4. Bolshevism represents a militant power policy. Exclusively interested in political power, it is no different from the forms of rule in the traditional bourgeois sense. Even in the organization proper there is no self-determination by the members. The army serves the party as the great example of organization.

5. Bolshevism is dictatorship. Working with brute force and terroristic measures, it directs all its functions toward the suppression of all non-bolshevik institutions and opinions. Its “dictatorship of the proletariat” is the dictatorship of a bureaucracy or a single person.

6. Bolshevism is a mechanistic method. It aspires to the automatic co-ordination, the technically secured conformity, and the most efficient totalitarianism as a goal of social order. The centralistically “planned” economy consciously confuses technical-organizational problems with socio-economic questions.

7. The social structure of Bolshevism is of a bourgeois nature. It does not abolish the wage system and refuses proletarian self-determination over the products of labour. It remains therewith fundamentally within the class frame of the bourgeois social order. Capitalism is perpetuated.

8. Bolshevism is a revolutionary element only in the frame of the bourgeois revolution. Unable to realize the soviet system, it is thereby unable to transform essentially the structure of bourgeois society and its economy. It establishes not socialism but state capitalism.

9. Bolshevism is not a bridge leading eventually into the socialist society. Without the soviet system, without the total radical revolution of men and things, it cannot fulfill the most essential of all socialistic demands, which is to end the capitalist human-self-alienation. It represents the last stage of bourgeois society and not the first step towards a new society.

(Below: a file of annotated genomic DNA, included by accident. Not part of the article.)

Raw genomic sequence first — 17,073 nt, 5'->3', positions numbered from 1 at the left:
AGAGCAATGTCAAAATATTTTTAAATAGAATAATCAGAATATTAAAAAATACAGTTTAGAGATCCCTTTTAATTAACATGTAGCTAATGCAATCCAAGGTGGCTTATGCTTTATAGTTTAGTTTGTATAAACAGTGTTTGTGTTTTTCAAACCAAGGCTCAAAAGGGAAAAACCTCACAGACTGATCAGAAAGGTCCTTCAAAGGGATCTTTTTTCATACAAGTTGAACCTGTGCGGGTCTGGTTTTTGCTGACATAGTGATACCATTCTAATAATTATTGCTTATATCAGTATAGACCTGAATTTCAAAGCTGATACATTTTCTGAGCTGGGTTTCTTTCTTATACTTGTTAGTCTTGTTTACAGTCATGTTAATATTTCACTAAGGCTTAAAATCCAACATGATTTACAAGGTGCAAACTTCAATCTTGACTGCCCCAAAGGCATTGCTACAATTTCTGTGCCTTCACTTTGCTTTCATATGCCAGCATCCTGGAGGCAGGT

These nine points represent an unbridgeable opposition between Bolshevism and socialism. They demonstrate with all necessary clarity the bourgeois character of the Bolshevist movement and its close relationship to fascism. Nationalism, authoritarianism, centralism, leader dictatorship, power policies, terror-rule, mechanistic dynamics, inability to socialize-all these essential characteristics of fascism were and are existing in Bolshevism. Fascism is merely a copy of Bolshevism. For this reason the struggle against the one must begin with the struggle against the other.
 [Emphasis added and I've capitalized Bolshevism throughout.]

Wednesday, May 28, 2014

2014 Euro Election Posters from Germany

While in Berlin last week for the International Trade Union Confederation Congress and LabourStart's Global Solidarity Conference, I observed lots of election posters for the Euro elections which were held last week.

My theory was the party votes would be roughly in inverse proportion to the attractiveness of the posters.  The two leading parties, the CDU and the SPD, seem to have relied more on billboards, while the other parties had more posters.

Here's a defaced CDU (Christian Democratic Union) billboard featuring Chancellor Angela Merkel, followed by a poster featuring another CDU politician, and then an issue themed billboard.

Here's the SPD (Social Democratic Party) billboard, features Martin Schultz, President of the European Parliament since 2012. Previously he was leader of the Progressive Alliance of Socialists and Democrats in the European Parliament, And their candidate for Euro Parliament President in 2014.

Here is a poster from the Green Party
 Here are two posters from Der Linke,  the "Left Party."  The bottom one also includes one from the "Pirate Party."


Two Communist Parties with terrible politics had great posters. Here is one from the DKP, German Communist Party, which considers itself a continuation of the historic Stalinist Party.

Here is a poster for the Marxist–Leninist Party of Germany (German: Marxistisch-Leninistische Partei Deutschlands, MLPD), an anti-revisionist party which still looks kindly on Stalin and Mao.

A poster from the Ecological Democratic Party, an ecological party that is also anti-abortion.

Finally, from the Euro-skeptic Alternative for Germany, contesting the Euro elections for the first time. 

Results:  CDU/CSU  35% (down 3%);  SPD 27% (up 3.5%); Greens (10.7% down 1.4%); The Left (7%, down .08%): AfD (7%, new party). The Ecological Democratic Party (.64%, down .1%). 

The Communist Parties got less than 0.6 percent of the vote, but I haven't seen any detailed results.

Saturday, May 17, 2014

Country Club 40: Blame it on Texas

Steve Huey says that Mark Chestnutt's "style combine[s}George Jones, Merle Haggard, and Bob Wills." It has been a creative combination indeed. Chestnutt had five hit singles on each of his first two albums (1990's Too Cold at Home) and 1992's Longnecks & Short Stories). 

For tour, merchandise, and other information, check out Chestnutt's website.